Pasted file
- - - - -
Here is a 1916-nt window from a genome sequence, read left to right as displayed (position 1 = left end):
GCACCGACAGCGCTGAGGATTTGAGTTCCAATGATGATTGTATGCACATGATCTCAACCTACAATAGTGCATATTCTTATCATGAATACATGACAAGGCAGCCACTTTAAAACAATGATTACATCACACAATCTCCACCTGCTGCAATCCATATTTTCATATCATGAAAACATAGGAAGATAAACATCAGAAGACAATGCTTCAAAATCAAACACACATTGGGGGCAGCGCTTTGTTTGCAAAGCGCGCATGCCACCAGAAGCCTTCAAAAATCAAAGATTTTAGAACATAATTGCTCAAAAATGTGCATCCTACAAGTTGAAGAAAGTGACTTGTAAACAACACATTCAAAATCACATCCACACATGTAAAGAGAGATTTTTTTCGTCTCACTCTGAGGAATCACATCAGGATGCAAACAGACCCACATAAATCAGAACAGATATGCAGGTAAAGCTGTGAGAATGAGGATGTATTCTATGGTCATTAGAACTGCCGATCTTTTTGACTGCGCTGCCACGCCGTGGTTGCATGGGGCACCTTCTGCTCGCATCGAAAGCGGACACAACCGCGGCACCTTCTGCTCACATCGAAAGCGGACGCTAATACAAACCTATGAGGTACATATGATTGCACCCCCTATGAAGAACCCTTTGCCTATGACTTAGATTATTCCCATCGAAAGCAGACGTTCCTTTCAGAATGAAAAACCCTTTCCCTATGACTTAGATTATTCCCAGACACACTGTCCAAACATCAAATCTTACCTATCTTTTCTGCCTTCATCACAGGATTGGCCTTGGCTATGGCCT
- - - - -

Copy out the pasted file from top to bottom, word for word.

Here is a 1916-nt window from a genome sequence, read left to right as displayed (position 1 = left end):
GCACCGACAGCGCTGAGGATTTGAGTTCCAATGATGATTGTATGCACATGATCTCAACCTACAATAGTGCATATTCTTATCATGAATACATGACAAGGCAGCCACTTTAAAACAATGATTACATCACACAATCTCCACCTGCTGCAATCCATATTTTCATATCATGAAAACATAGGAAGATAAACATCAGAAGACAATGCTTCAAAATCAAACACACATTGGGGGCAGCGCTTTGTTTGCAAAGCGCGCATGCCACCAGAAGCCTTCAAAAATCAAAGATTTTAGAACATAATTGCTCAAAAATGTGCATCCTACAAGTTGAAGAAAGTGACTTGTAAACAACACATTCAAAATCACATCCACACATGTAAAGAGAGATTTTTTTCGTCTCACTCTGAGGAATCACATCAGGATGCAAACAGACCCACATAAATCAGAACAGATATGCAGGTAAAGCTGTGAGAATGAGGATGTATTCTATGGTCATTAGAACTGCCGATCTTTTTGACTGCGCTGCCACGCCGTGGTTGCATGGGGCACCTTCTGCTCGCATCGAAAGCGGACACAACCGCGGCACCTTCTGCTCACATCGAAAGCGGACGCTAATACAAACCTATGAGGTACATATGATTGCACCCCCTATGAAGAACCCTTTGCCTATGACTTAGATTATTCCCATCGAAAGCAGACGTTCCTTTCAGAATGAAAAACCCTTTCCCTATGACTTAGATTATTCCCAGACACACTGTCCAAACATCAAATCTTACCTATCTTTTCTGCCTTCATCACAGGATTGGCCTTGGCTATGGCCT